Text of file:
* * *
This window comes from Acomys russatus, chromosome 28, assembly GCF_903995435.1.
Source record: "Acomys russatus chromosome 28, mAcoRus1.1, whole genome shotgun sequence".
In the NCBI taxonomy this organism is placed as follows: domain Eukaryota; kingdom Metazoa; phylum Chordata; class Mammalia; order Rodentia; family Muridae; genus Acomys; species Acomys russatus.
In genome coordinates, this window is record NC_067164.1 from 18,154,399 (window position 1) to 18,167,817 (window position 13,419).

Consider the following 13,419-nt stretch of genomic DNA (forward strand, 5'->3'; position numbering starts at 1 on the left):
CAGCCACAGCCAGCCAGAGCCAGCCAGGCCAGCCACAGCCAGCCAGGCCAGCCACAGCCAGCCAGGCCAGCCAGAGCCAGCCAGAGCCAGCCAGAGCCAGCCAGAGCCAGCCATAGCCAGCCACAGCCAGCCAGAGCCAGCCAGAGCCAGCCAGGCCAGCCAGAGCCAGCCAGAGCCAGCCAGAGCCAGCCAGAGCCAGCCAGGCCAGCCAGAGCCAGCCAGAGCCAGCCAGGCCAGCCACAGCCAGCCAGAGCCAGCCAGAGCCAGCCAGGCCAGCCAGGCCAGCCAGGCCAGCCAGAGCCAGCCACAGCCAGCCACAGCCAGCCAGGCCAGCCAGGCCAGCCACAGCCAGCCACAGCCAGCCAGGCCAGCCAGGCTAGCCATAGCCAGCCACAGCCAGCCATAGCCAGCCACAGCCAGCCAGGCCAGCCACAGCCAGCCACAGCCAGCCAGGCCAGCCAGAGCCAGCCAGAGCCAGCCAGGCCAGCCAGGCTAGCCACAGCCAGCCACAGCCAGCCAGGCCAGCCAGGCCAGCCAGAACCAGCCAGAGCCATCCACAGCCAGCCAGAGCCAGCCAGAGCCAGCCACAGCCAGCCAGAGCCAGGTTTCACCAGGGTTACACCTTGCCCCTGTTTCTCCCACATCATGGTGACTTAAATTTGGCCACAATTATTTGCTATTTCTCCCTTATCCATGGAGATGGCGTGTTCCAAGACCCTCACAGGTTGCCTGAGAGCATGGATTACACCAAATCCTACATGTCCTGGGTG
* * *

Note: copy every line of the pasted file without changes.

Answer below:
This window comes from Acomys russatus, chromosome 28, assembly GCF_903995435.1.
Source record: "Acomys russatus chromosome 28, mAcoRus1.1, whole genome shotgun sequence".
In the NCBI taxonomy this organism is placed as follows: domain Eukaryota; kingdom Metazoa; phylum Chordata; class Mammalia; order Rodentia; family Muridae; genus Acomys; species Acomys russatus.
In genome coordinates, this window is record NC_067164.1 from 18,154,399 (window position 1) to 18,167,817 (window position 13,419).

Consider the following 13,419-nt stretch of genomic DNA (forward strand, 5'->3'; position numbering starts at 1 on the left):
CAGCCACAGCCAGCCAGAGCCAGCCAGGCCAGCCACAGCCAGCCAGGCCAGCCACAGCCAGCCAGGCCAGCCAGAGCCAGCCAGAGCCAGCCAGAGCCAGCCAGAGCCAGCCATAGCCAGCCACAGCCAGCCAGAGCCAGCCAGAGCCAGCCAGGCCAGCCAGAGCCAGCCAGAGCCAGCCAGAGCCAGCCAGAGCCAGCCAGGCCAGCCAGAGCCAGCCAGAGCCAGCCAGGCCAGCCACAGCCAGCCAGAGCCAGCCAGAGCCAGCCAGGCCAGCCAGGCCAGCCAGGCCAGCCAGAGCCAGCCACAGCCAGCCACAGCCAGCCAGGCCAGCCAGGCCAGCCACAGCCAGCCACAGCCAGCCAGGCCAGCCAGGCTAGCCATAGCCAGCCACAGCCAGCCATAGCCAGCCACAGCCAGCCAGGCCAGCCACAGCCAGCCACAGCCAGCCAGGCCAGCCAGAGCCAGCCAGAGCCAGCCAGGCCAGCCAGGCTAGCCACAGCCAGCCACAGCCAGCCAGGCCAGCCAGGCCAGCCAGAACCAGCCAGAGCCATCCACAGCCAGCCAGAGCCAGCCAGAGCCAGCCACAGCCAGCCAGAGCCAGGTTTCACCAGGGTTACACCTTGCCCCTGTTTCTCCCACATCATGGTGACTTAAATTTGGCCACAATTATTTGCTATTTCTCCCTTATCCATGGAGATGGCGTGTTCCAAGACCCTCACAGGTTGCCTGAGAGCATGGATTACACCAAATCCTACATGTCCTGGGTG